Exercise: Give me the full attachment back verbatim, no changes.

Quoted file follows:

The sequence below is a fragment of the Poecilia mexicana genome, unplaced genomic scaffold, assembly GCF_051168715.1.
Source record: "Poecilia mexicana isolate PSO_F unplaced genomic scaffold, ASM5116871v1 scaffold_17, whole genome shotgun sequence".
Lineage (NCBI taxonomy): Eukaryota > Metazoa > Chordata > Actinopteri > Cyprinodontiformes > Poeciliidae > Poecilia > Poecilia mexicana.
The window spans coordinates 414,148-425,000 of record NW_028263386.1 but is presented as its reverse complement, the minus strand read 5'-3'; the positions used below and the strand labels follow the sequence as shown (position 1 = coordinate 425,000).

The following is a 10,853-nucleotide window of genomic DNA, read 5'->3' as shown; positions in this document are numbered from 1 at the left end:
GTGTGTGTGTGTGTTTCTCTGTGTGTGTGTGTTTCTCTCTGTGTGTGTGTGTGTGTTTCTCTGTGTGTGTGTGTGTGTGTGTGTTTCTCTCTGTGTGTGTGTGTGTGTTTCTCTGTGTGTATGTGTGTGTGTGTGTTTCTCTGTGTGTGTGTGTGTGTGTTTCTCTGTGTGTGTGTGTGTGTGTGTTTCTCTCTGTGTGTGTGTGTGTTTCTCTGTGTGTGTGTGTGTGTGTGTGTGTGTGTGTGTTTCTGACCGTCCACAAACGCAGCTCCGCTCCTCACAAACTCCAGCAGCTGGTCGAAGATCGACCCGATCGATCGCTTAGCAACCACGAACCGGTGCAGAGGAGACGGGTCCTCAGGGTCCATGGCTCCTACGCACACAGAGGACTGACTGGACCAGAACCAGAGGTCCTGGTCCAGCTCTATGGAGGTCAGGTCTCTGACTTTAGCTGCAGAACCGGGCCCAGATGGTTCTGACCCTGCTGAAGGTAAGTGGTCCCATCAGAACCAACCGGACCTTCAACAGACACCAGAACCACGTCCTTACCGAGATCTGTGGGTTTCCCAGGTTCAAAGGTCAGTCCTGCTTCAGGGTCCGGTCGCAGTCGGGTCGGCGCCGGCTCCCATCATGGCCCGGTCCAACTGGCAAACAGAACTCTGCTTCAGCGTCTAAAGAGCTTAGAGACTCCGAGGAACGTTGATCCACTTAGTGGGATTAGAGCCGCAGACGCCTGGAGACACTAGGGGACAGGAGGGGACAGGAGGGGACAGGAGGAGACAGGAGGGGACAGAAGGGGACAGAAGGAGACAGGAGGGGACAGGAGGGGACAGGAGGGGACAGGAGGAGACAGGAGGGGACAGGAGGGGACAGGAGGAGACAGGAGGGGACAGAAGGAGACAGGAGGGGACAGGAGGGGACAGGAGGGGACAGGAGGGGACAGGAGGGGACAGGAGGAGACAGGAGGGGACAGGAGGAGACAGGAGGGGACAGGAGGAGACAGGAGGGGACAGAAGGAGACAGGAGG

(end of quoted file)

The sequence below is a fragment of the Poecilia mexicana genome, unplaced genomic scaffold, assembly GCF_051168715.1.
Source record: "Poecilia mexicana isolate PSO_F unplaced genomic scaffold, ASM5116871v1 scaffold_17, whole genome shotgun sequence".
Lineage (NCBI taxonomy): Eukaryota > Metazoa > Chordata > Actinopteri > Cyprinodontiformes > Poeciliidae > Poecilia > Poecilia mexicana.
The window spans coordinates 414,148-425,000 of record NW_028263386.1 but is presented as its reverse complement, the minus strand read 5'-3'; the positions used below and the strand labels follow the sequence as shown (position 1 = coordinate 425,000).

The following is a 10,853-nucleotide window of genomic DNA, read 5'->3' as shown; positions in this document are numbered from 1 at the left end:
GTGTGTGTGTGTGTTTCTCTGTGTGTGTGTGTTTCTCTCTGTGTGTGTGTGTGTGTTTCTCTGTGTGTGTGTGTGTGTGTGTGTTTCTCTCTGTGTGTGTGTGTGTGTTTCTCTGTGTGTATGTGTGTGTGTGTGTTTCTCTGTGTGTGTGTGTGTGTGTTTCTCTGTGTGTGTGTGTGTGTGTGTTTCTCTCTGTGTGTGTGTGTGTTTCTCTGTGTGTGTGTGTGTGTGTGTGTGTGTGTGTGTTTCTGACCGTCCACAAACGCAGCTCCGCTCCTCACAAACTCCAGCAGCTGGTCGAAGATCGACCCGATCGATCGCTTAGCAACCACGAACCGGTGCAGAGGAGACGGGTCCTCAGGGTCCATGGCTCCTACGCACACAGAGGACTGACTGGACCAGAACCAGAGGTCCTGGTCCAGCTCTATGGAGGTCAGGTCTCTGACTTTAGCTGCAGAACCGGGCCCAGATGGTTCTGACCCTGCTGAAGGTAAGTGGTCCCATCAGAACCAACCGGACCTTCAACAGACACCAGAACCACGTCCTTACCGAGATCTGTGGGTTTCCCAGGTTCAAAGGTCAGTCCTGCTTCAGGGTCCGGTCGCAGTCGGGTCGGCGCCGGCTCCCATCATGGCCCGGTCCAACTGGCAAACAGAACTCTGCTTCAGCGTCTAAAGAGCTTAGAGACTCCGAGGAACGTTGATCCACTTAGTGGGATTAGAGCCGCAGACGCCTGGAGACACTAGGGGACAGGAGGGGACAGGAGGGGACAGGAGGAGACAGGAGGGGACAGAAGGGGACAGAAGGAGACAGGAGGGGACAGGAGGGGACAGGAGGGGACAGGAGGAGACAGGAGGGGACAGGAGGGGACAGGAGGAGACAGGAGGGGACAGAAGGAGACAGGAGGGGACAGGAGGGGACAGGAGGGGACAGGAGGGGACAGGAGGGGACAGGAGGAGACAGGAGGGGACAGGAGGAGACAGGAGGGGACAGGAGGAGACAGGAGGGGACAGAAGGAGACAGGAGG